"While Mayors, Governors, and other leaders come and go over time, CBC is an ever-present organization that presents a consistent and vital message that is so important for the state and the city." NYS Department of Financial Services Superintendent Ben Lawsky
The MTA has $32 billion in long-term debt outstanding – more than 41 states and more than $14,000 for each worker commuting daily into New York’s central business district. That is an impressively large sum, but public authority debt is not inherently a bad thing. Nonetheless, debt has become a problem for the MTA because its revenues are not keeping pace with its debt obligations.
In the past two weeks the State Comptroller released the office’s annual review of the Metropolitan Transportation Authority’s (MTA) financial outlook and the New York Times’ “Room for Debate” featured four contributions addressing “Is there any hope for NYC Transit?” The mix of fact and opinion in these writings may leave many readers more confused than enlightened.
The CBC urged the Port Authority to improve its budget process and make it more transparent. The letter offered six recommendations to resolve these problems, such as long-term planning, regular reporting, and detailed budgeting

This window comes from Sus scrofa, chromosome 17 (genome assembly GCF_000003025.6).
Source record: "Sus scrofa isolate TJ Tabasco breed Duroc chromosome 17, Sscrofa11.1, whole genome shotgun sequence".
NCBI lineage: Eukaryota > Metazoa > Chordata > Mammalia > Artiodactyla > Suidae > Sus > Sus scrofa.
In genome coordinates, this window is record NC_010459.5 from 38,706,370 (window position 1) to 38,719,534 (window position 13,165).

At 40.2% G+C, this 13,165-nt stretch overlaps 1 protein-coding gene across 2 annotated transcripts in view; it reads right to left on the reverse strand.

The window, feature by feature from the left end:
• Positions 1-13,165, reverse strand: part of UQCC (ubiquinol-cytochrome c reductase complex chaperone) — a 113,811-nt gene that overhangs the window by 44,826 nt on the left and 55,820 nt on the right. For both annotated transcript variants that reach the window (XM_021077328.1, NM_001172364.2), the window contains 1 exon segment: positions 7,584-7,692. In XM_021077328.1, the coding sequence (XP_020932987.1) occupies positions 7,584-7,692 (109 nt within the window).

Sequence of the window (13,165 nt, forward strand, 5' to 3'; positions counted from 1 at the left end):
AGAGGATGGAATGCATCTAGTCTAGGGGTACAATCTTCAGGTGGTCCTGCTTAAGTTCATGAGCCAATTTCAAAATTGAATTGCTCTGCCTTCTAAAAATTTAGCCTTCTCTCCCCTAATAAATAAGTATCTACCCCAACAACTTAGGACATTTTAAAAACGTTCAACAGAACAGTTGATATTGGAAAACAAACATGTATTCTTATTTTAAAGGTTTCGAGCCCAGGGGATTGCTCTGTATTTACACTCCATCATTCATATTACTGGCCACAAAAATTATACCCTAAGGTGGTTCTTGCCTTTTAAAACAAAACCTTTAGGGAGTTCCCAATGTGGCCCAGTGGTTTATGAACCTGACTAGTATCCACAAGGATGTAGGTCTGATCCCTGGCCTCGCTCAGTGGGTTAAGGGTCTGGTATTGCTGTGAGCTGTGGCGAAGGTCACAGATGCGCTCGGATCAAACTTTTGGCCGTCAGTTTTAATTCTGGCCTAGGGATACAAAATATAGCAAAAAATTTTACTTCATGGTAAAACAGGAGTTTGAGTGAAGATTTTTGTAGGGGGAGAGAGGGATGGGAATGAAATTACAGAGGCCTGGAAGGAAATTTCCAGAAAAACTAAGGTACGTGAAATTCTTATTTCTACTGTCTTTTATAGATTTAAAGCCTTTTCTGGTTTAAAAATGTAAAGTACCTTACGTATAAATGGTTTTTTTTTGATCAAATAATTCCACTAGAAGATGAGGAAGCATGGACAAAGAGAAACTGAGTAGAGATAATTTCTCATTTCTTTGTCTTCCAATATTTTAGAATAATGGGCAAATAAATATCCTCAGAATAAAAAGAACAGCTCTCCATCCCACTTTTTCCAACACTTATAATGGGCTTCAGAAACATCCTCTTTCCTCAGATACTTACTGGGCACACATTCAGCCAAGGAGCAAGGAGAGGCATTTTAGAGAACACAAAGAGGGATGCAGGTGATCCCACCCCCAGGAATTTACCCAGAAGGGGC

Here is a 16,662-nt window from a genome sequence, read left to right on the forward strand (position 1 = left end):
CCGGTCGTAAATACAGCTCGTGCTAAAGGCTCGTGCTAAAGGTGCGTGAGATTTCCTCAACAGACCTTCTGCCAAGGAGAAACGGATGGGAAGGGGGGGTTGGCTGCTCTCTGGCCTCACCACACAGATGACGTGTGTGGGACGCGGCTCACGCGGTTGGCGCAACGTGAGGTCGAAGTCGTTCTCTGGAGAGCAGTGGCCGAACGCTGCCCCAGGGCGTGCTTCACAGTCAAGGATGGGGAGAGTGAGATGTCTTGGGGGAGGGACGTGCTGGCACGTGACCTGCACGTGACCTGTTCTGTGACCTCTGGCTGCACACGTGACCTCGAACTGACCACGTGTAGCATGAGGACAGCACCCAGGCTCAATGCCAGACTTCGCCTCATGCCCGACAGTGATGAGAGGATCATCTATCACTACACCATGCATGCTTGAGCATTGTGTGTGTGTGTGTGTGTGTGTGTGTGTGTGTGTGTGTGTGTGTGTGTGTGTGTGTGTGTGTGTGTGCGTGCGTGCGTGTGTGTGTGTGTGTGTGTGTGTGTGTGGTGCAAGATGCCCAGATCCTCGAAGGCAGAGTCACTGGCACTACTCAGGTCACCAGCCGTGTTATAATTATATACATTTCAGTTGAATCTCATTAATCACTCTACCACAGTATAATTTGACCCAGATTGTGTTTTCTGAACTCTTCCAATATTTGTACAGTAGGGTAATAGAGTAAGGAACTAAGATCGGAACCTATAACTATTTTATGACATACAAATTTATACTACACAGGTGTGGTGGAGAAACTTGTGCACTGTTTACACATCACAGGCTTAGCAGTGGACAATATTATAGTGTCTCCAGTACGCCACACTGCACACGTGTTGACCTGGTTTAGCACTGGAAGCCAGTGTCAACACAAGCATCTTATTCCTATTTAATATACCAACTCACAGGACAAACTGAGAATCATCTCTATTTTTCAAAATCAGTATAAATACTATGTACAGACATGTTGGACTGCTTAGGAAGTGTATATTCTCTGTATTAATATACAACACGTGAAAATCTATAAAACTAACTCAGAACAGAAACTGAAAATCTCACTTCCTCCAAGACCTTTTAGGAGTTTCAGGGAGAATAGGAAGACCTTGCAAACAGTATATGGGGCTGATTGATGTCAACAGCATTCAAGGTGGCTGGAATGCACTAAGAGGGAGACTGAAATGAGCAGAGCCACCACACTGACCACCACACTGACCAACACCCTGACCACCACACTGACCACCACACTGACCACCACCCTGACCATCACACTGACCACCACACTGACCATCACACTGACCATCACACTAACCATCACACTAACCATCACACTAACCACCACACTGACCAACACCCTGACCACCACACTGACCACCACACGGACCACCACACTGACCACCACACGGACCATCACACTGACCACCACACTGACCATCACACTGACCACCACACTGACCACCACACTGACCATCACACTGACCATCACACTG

In recent weeks transit analysts and advocates have referred to the share of expenses for subway, bus or commuter train rides covered by the relevant fares (called “fare ratios”) to comment on and critique the MTA’s proposed fare increase options. Fare ratios as low as 36 percent and as high as 76 percent have been cited.
In testimony delivered to the MTA by President Carol Kellermann, the CBC recommended three ways to improve revenue generation and suggests several fare-related adjustments to support finances and enhance services.
CBC President Carol Kellermann pens an opinion piece for the Huffington Post on the importance of creating a new approach to financing the MTA. The op-ed is premised on our latest MTA report, "A Better Way to Pay for the MTA"
The MTA plays a vital role in New York City's economy. More than 70 percent of the 3.7 million people who enter New York City’s central business district on a typical weekday come by mass transit. Of those using mass transit, 83 percent or 2.1 million rely on the MTA’s commuter rail, subway or bus services.